Savannah’s Savory Bites

Posting Schedule - Monday: recipes from other sources that I’ve enjoyed, Wednesday: my original or family recipes, Friday: themed recipe blog hop

May 25, 2010

Spelt Bread

This is not a yeast bread so you won't have to wait for it to rise and you’ll be eating bread before you know it.  I’ve made lots of breads cooked with soda and they were really only so-so.  This one is very tasty and easy beyond compare.  Peanut or almond butter with honey spread on this bread would be a treat for the taste buds  I got the recipe off of  but I did alter it a bit.  If you do not have any of this flour you will not regret making the purchase.

Spelt Bread
8 cups spelt flour
1/2 cup sesame seeds (or combination of seeds - I used poppy and fennel in addition to the sesame.)
1 teaspoon salt
1 tablespoon brown sugar
2 teaspoons baking soda
4 1/4 cups milk
Preheat the oven to 350 degrees F (175 degrees C). Grease two 9x5 inch loaf pans.
In a large bowl, mix together the spelt flour, sesame seeds, salt, molasses, baking soda and milk until well blended. Divide the batter evenly between the prepared pans.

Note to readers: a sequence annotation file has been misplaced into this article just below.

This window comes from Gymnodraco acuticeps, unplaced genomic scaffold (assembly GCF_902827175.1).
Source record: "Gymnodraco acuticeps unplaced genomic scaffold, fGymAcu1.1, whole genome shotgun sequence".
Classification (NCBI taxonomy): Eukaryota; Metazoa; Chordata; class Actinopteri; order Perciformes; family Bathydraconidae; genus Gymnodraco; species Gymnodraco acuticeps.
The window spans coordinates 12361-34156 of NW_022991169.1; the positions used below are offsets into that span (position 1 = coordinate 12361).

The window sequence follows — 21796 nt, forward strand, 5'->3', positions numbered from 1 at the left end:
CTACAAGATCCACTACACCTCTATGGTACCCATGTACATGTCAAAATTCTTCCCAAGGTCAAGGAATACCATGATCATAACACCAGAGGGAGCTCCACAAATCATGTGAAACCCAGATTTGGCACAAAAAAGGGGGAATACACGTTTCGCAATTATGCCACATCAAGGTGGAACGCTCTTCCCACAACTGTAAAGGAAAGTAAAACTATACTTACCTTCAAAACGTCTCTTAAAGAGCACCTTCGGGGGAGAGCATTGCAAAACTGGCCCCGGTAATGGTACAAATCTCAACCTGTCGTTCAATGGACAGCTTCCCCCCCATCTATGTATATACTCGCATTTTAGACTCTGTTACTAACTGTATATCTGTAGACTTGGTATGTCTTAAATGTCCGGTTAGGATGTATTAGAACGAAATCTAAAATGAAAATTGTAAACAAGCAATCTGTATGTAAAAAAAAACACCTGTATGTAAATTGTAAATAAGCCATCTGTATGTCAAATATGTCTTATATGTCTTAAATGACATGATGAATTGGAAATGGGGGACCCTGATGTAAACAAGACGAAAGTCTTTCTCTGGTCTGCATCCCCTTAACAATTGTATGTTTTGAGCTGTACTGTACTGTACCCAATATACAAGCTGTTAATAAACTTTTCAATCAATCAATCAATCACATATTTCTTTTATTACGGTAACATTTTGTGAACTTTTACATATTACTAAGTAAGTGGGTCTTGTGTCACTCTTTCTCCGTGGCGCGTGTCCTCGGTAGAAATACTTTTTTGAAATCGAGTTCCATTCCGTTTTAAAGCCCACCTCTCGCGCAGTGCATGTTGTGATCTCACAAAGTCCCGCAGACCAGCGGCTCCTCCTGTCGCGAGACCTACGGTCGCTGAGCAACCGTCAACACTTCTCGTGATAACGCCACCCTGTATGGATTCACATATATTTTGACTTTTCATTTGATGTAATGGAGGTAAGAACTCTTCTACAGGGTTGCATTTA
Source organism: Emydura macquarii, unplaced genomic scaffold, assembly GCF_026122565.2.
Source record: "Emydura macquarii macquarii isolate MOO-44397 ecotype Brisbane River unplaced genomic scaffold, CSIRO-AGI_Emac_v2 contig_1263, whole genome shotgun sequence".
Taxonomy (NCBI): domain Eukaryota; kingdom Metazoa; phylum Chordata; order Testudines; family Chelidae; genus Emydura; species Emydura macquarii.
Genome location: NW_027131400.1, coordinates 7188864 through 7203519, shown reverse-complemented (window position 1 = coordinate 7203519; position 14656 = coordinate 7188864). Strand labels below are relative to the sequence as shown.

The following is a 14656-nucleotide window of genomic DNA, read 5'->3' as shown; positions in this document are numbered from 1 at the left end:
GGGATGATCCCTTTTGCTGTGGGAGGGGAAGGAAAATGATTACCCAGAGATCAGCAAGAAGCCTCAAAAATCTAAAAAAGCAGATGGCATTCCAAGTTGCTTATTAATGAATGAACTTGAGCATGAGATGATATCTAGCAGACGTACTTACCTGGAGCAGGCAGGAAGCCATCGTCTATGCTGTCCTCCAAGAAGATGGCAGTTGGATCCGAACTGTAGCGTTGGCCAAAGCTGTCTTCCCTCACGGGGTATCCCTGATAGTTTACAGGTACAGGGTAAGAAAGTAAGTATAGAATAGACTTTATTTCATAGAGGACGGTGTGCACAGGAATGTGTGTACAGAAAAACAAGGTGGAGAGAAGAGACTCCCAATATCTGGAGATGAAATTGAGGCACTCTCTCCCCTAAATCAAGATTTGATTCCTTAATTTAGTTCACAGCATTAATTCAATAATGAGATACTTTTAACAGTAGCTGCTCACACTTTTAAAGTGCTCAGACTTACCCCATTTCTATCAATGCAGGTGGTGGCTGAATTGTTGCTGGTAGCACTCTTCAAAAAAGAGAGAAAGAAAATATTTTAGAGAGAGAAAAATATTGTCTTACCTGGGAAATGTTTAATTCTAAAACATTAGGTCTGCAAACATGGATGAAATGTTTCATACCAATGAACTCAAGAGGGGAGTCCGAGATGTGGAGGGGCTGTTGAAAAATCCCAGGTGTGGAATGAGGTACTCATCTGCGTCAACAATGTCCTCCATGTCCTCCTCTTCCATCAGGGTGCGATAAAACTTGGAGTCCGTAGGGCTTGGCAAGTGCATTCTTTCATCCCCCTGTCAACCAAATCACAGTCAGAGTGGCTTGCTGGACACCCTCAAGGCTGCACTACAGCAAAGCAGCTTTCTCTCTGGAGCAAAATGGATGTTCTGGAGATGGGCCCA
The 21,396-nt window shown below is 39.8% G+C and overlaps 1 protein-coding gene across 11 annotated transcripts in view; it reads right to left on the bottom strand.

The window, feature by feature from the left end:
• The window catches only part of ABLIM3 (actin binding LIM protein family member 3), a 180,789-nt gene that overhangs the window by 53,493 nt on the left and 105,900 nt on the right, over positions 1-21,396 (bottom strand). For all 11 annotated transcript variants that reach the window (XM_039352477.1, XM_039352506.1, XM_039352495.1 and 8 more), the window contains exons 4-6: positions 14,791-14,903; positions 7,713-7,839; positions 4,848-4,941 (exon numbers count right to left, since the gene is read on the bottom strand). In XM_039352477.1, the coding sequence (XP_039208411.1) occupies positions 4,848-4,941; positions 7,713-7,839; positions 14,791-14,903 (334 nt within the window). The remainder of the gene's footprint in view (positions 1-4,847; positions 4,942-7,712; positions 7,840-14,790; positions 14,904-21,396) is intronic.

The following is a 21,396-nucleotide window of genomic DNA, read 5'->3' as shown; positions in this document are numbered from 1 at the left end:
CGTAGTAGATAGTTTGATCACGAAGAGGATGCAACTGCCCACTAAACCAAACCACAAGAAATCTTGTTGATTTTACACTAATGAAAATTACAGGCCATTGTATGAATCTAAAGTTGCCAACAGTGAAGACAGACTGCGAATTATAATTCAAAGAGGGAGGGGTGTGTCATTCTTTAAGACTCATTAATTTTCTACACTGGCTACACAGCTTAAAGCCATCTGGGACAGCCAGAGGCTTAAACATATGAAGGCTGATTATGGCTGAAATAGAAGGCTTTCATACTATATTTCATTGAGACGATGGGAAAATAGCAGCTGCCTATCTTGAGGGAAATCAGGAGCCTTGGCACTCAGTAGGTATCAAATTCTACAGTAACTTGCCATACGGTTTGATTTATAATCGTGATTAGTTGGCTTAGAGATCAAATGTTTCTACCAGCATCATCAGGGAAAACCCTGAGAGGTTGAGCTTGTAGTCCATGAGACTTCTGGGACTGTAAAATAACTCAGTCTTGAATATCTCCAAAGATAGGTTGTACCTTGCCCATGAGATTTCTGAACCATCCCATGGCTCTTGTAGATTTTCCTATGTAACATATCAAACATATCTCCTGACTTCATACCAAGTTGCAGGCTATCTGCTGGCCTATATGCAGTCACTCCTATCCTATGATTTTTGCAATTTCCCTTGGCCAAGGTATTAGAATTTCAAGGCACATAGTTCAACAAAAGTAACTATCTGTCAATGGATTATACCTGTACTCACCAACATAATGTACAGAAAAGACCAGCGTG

Bake for 1 hour and 10 minutes in the preheated oven, or until golden. Place a tin of the same size over the top of the loaf while baking and it will give it a lovely crust.
Spelt was grown originally in Iran between 5000-6000 BC and found its way to Europe 300 years ago and to North America about a century ago.  The Germans use it to make bread and beer and in Italy gourmet pizza crusts are baked from it.
I you use spelt in place of whole wheat flour you’ll enjoy its sweet nutty flavor.  It is higher in protein than wheat.  Spelt flour can be found in the gourmet section of some grocery stores or at the health food store.  Spelt’s high water solubility properties make it easy for the body to absorb its nutrients which include a large amount of the B - complex vitamins.  This ancient grain is also a great source of fiber and it has 10-25% more protein than normal wheat.  Growers of spelt do not need to use insecticides as the protective husk of this grain not only “traps” flavor inside but it also prevents insects from eating the berries.
So, how do you use spelt?  Do you have any favorite spelt recipes?
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